Urban Standard wants to rescue property owners from high interest rates
Seith Weissman’s firm launches $100M gap financing play, citing 30% holes in capital stacks
As interest rates rise and banks pull back on lending, real estate owners with loans coming due find themselves in a bind.
Last year’s dramatic rate hikes — the steepest in a single year since 1980 — mean that some owners are being forced to put more money into their projects after a refinancing, rather than taking money out.
Seth Weissman wants to capitalize on this misalignment. His lender and development firm, Urban Standard Capital, started a new venture to deploy $100 million in gap financing, including senior stretch financing, mezzanine and preferred equity. Weissman said he is increasingly noticing financing gaps between 20 to 30 percent in capital stacks because of rising interest rates.
Urban Standard is one of a growing number of firms stepping in to provide gap financing or rescue capital. Last year, Carroll Organization’s Patrick Carroll said he’s looking to deploy $250 million to troubled apartment owners across the Sunbelt. Former WeWork executive Arash Gohari’s 27 Capital recently teamed up with Dwight Mortgage Trust to offer capital to troubled owners.
At the onset of the pandemic, rescue and distress funds popped up by the boatload, all touting their “dry powder” and “war chests.” But many of those funds quietly disappeared or underwhelmed the market because of government stimuluses and record-low interest rates.
Now things are different.
Higher rates have increased the cost of borrowing money. Real estate owners are facing new challenges with their debt-service coverage ratios, which are used to measure a borrower’s ability to pay their debts. When borrowers run into trouble with their ratio, senior lenders are unlikely to help, leaving a need for new sources of capital, according to Weissman.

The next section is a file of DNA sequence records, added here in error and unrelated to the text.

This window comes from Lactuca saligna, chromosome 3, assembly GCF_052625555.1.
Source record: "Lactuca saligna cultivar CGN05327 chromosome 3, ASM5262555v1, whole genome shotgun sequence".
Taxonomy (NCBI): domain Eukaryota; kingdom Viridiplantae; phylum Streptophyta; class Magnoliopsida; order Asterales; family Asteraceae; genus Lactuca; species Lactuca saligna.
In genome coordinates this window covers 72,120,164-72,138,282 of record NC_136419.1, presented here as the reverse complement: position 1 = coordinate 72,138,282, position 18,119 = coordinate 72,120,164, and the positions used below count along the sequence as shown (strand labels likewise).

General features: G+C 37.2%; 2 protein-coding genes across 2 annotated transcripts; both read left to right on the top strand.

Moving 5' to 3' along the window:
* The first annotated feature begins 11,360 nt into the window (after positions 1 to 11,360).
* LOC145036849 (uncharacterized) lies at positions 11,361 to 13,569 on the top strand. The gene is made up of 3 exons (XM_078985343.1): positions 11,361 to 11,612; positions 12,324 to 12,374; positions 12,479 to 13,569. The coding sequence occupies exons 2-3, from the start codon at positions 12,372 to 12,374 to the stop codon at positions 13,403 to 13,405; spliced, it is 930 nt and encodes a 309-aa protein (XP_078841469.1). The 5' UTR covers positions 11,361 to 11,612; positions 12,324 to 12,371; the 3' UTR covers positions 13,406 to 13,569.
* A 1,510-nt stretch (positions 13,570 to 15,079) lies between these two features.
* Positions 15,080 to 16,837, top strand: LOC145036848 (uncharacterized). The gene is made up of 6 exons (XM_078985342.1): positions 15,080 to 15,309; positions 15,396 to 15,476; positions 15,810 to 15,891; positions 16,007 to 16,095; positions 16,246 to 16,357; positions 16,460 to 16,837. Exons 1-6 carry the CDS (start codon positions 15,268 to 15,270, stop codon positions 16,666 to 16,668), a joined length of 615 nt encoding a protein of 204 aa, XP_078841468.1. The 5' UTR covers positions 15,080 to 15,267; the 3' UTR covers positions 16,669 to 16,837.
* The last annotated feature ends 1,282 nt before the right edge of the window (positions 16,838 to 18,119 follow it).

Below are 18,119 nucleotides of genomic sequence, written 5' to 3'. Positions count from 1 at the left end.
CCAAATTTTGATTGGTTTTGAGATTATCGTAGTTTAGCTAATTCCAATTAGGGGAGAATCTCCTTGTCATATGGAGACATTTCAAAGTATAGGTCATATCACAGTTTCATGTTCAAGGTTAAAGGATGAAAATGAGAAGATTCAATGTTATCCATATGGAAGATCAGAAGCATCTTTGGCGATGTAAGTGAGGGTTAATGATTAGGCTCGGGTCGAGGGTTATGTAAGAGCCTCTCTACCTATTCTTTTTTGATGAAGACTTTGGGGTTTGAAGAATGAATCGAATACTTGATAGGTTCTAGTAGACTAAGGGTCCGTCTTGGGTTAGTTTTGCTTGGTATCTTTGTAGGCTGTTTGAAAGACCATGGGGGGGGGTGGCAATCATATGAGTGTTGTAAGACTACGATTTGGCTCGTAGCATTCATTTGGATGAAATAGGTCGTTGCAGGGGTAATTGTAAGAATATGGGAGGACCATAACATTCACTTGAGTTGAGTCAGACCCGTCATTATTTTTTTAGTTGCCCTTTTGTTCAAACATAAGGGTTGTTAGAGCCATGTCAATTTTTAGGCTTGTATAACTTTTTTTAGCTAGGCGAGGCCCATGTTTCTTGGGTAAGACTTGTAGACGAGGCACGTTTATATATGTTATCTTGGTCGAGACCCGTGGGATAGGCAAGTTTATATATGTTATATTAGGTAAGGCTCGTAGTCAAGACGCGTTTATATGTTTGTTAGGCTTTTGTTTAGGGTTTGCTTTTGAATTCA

Adding to this problem, banks are hesitant to offer loans at higher leverage points. And some banks are pulling back on real estate lending altogether as they assess the market.
Weissman said some banks are dealing with issues on their existing portfolios after originating loans to borrowers at lower rates without a plan to grow net operating income. Now rates are higher, but operating income has remained the same, leading to financing shortfalls, he said.
Alternative lenders, or private lenders, are seeking to position themselves as a source of capital by offering mezzanine or preferred equity. Some borrowers are also looking for short-term bridge loans until the market stabilizes.
But alternative lenders are not always a borrower’s first choice. And for good reason.
Alternative lenders are known for charging higher rates and being more aggressive in pursuing foreclosures and default interest. Some distressed lenders in New York City will buy troubled debt with the intent of accumulating default interest at the legal limit of 24 percent, making it more difficult, or in some cases impossible, to refinance.
“Often, you feel like you need to take a shower after leaving the room with many private lenders,” says Weissman.
Urban Standard, which has over $600 million of real estate equity and debt investments, is known in New York for providing condo inventory and bridge loans. Early last year, it provided a $52 million loan for a 14-unit condo building at 199 Chrystie Street and has become one of the more active lenders in the Hamptons. It has also not been afraid to foreclose on property owners with defaulted loans.
To be sure, rising interest rates have caused already costly preferred equity and mezzanine loans offered by Urban Standard and others to move to even higher rates. But Weissman says it beats the alternative of either selling the property or asking investors to cough up more money — a difficult conversation as Wall Street braces for a recession.
“Investors are getting calls across the board,” said Weissman.
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